LAST CHANCE – Tell the Senate: “Strengthen C-22 to ensure real national security oversight!”


UPDATE: Last Thursday, June 15, 2017, the members of the Senate committee on National Security and Defence rejected all amendments to Bill C-22. As it is, the bill will leave the future National Security Committee of Parliamentarians incapable of accomplishing its important oversight work. The Senate will vote on the bill in 3rd reading TOMORROW. This is our last chance to rectify this situation! Please send the letter below to all Senators TODAY even if you already participated in the previous actions. And share widely. Thank you!

Background information: On Monday, March 20th, 2017, the federal government passed amendments to Bill C-22, “An Act to establish the National Security and Intelligence Committee of Parliamentarians”, effectively cancelling several amendments proposed by the Public Safety House Committee – despite the fact that Liberal MPs make up the majority of the committee – and reverting the bill to its original, highly inadequate and worrisome text. On Tuesday, April 4th, the government voted in favor of Bill C-22 at third reading in the House of Commons. The bill was studied in the Senate Committee on National Security and Defence, and all further amendments that would have improved the bill have been defeated there as well. Read our analysis of Bill C-22. Read our latest brief on C-22 submitted to the Senate Committee.

As it is, the bill will leave the future National Security Committee of Parliamentarians incapable of accomplishing its important oversight work. Please take 2 minutes of your time and send a letter to all Senators urging them to strengthen C-22 TODAY as the Senate will vote on it for the last time tomorrow.

Copy and paste the email addresses of all Senators and feel free to use the following text and modify it as you see fit:


Dear Senators,

I am writing you today to ask that you take action to ensure strong parliamentary oversight of our country’s national security activities and policies.

I believe that Bill C-22, the National Security and Intelligence Committee of Parliamentarians Act, is an important and necessary piece of legislation. That is why I, and other Canadians, are so adamant that the bill be strengthened before becoming law.

As you are well aware, the House of Commons Standing Committee on Public Safety and National Defence amended C-22 to answer concerns voiced by security experts and human rights advocates. These amendments, which had cross-party support, would have ensured committee members the ability to access the information necessary to investigate, enabled them to compel testimony and the production of documents, and generally allowed them to more effectively carry out their work.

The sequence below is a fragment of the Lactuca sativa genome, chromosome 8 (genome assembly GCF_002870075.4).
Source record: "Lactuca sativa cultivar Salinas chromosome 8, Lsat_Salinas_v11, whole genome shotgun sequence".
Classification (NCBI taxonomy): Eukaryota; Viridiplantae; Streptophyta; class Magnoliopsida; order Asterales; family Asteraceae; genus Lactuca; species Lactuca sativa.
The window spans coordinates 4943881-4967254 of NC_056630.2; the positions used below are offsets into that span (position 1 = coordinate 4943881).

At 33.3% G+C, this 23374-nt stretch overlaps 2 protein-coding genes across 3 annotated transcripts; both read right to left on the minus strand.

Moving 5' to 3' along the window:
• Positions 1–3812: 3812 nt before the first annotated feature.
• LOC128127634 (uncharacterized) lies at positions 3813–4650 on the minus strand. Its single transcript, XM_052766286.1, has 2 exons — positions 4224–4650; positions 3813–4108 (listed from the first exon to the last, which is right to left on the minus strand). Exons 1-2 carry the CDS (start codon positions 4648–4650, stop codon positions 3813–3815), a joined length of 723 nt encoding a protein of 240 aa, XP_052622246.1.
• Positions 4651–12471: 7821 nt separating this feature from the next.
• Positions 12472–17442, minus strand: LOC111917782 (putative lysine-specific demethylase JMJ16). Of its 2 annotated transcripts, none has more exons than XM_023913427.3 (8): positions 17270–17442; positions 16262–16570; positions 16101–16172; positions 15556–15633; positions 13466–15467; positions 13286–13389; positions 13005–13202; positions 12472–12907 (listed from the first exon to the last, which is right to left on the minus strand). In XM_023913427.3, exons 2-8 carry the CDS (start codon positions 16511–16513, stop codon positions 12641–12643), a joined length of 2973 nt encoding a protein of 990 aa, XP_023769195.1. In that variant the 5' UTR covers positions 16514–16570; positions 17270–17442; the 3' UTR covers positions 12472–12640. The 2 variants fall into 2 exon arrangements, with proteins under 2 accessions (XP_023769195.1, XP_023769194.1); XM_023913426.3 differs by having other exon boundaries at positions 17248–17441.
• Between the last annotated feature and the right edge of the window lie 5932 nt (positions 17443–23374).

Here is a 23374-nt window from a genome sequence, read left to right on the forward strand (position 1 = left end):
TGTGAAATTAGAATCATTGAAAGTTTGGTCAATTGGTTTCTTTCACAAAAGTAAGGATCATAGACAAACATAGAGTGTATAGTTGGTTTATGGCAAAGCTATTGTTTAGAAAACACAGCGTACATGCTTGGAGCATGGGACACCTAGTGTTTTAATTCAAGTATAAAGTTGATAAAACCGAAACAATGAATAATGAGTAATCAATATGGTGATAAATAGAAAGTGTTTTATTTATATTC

Disappointingly, the majority of these amendments were removed before the bill passed third reading. I believe this was a mistake.

Furthermore, while the government has argued that it is important to pass the bill now, I believe it is worth taking more time in order to improve this important bill. During committee hearings, many experts proposed improvements that would have strengthened the bill, and that I believe should still be considered. Some of those were proposed as amendments at committee, but were voted down.

Therefore, I am asking you to work with your senate colleagues to ensure that the final version of Bill C-22 will:

– Allow the Committee access to all documents and information necessary for its members to accomplish their work;
– Restrict the ability of the Canadian government, including ministers and the Prime Minister’s Office, to block investigations – especially on broad grounds of national security;
– Grant the Committee of Parliamentarians the same power as parliamentary committees to compel people to appear and for documents to be provided – a solution here would be to transform the Committee of Parliamentarians into a Special Joint Parliamentary Committee;
– Allow the committee to seek judicial review of government decisions that would restrict the committee’s access to information, deny their ability to carry out specific investigations, or block sections of committee reports from being made public.

Thank you in advance for your work on this important issue.


Since you’re here…

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